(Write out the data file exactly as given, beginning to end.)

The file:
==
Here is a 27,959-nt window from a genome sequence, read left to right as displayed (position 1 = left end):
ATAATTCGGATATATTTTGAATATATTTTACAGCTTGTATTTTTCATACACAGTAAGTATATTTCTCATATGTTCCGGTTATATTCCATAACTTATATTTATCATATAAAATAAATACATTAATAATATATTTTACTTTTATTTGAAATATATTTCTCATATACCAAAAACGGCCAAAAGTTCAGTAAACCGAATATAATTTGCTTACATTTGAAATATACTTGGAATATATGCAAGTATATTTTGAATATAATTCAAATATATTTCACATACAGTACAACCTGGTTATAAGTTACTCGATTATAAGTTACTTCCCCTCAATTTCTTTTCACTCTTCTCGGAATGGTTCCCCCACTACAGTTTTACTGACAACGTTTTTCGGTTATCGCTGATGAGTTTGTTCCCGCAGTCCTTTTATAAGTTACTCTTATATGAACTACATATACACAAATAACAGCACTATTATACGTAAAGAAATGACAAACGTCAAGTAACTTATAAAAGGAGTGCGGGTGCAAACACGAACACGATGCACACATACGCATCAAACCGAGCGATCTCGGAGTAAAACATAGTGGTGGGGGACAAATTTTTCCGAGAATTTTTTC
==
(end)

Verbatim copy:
Here is a 27,959-nt window from a genome sequence, read left to right as displayed (position 1 = left end):
ATAATTCGGATATATTTTGAATATATTTTACAGCTTGTATTTTTCATACACAGTAAGTATATTTCTCATATGTTCCGGTTATATTCCATAACTTATATTTATCATATAAAATAAATACATTAATAATATATTTTACTTTTATTTGAAATATATTTCTCATATACCAAAAACGGCCAAAAGTTCAGTAAACCGAATATAATTTGCTTACATTTGAAATATACTTGGAATATATGCAAGTATATTTTGAATATAATTCAAATATATTTCACATACAGTACAACCTGGTTATAAGTTACTCGATTATAAGTTACTTCCCCTCAATTTCTTTTCACTCTTCTCGGAATGGTTCCCCCACTACAGTTTTACTGACAACGTTTTTCGGTTATCGCTGATGAGTTTGTTCCCGCAGTCCTTTTATAAGTTACTCTTATATGAACTACATATACACAAATAACAGCACTATTATACGTAAAGAAATGACAAACGTCAAGTAACTTATAAAAGGAGTGCGGGTGCAAACACGAACACGATGCACACATACGCATCAAACCGAGCGATCTCGGAGTAAAACATAGTGGTGGGGGACAAATTTTTCCGAGAATTTTTTC